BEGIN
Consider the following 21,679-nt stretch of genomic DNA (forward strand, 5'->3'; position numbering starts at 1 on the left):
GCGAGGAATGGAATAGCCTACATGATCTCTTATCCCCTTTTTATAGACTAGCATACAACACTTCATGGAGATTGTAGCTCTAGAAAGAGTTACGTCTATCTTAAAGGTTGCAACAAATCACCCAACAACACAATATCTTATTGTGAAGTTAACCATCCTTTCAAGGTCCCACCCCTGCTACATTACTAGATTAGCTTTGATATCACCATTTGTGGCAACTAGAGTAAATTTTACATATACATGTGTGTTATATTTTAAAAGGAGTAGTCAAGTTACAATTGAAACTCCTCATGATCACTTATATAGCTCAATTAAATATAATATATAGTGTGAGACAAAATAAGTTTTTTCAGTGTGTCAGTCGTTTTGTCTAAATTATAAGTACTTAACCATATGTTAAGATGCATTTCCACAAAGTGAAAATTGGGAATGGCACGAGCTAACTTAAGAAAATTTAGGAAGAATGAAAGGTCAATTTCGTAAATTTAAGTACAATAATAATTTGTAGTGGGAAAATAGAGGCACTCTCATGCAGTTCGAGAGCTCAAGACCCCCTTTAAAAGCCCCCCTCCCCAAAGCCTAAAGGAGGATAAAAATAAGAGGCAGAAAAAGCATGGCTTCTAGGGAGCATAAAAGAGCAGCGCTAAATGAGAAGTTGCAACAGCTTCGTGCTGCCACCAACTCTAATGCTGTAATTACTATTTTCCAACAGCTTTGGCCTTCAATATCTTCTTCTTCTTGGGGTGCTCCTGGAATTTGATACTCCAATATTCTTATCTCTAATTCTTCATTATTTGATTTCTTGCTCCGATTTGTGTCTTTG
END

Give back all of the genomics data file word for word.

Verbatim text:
Consider the following 21,679-nt stretch of genomic DNA (forward strand, 5'->3'; position numbering starts at 1 on the left):
GCGAGGAATGGAATAGCCTACATGATCTCTTATCCCCTTTTTATAGACTAGCATACAACACTTCATGGAGATTGTAGCTCTAGAAAGAGTTACGTCTATCTTAAAGGTTGCAACAAATCACCCAACAACACAATATCTTATTGTGAAGTTAACCATCCTTTCAAGGTCCCACCCCTGCTACATTACTAGATTAGCTTTGATATCACCATTTGTGGCAACTAGAGTAAATTTTACATATACATGTGTGTTATATTTTAAAAGGAGTAGTCAAGTTACAATTGAAACTCCTCATGATCACTTATATAGCTCAATTAAATATAATATATAGTGTGAGACAAAATAAGTTTTTTCAGTGTGTCAGTCGTTTTGTCTAAATTATAAGTACTTAACCATATGTTAAGATGCATTTCCACAAAGTGAAAATTGGGAATGGCACGAGCTAACTTAAGAAAATTTAGGAAGAATGAAAGGTCAATTTCGTAAATTTAAGTACAATAATAATTTGTAGTGGGAAAATAGAGGCACTCTCATGCAGTTCGAGAGCTCAAGACCCCCTTTAAAAGCCCCCCTCCCCAAAGCCTAAAGGAGGATAAAAATAAGAGGCAGAAAAAGCATGGCTTCTAGGGAGCATAAAAGAGCAGCGCTAAATGAGAAGTTGCAACAGCTTCGTGCTGCCACCAACTCTAATGCTGTAATTACTATTTTCCAACAGCTTTGGCCTTCAATATCTTCTTCTTCTTGGGGTGCTCCTGGAATTTGATACTCCAATATTCTTATCTCTAATTCTTCATTATTTGATTTCTTGCTCCGATTTGTGTCTTTG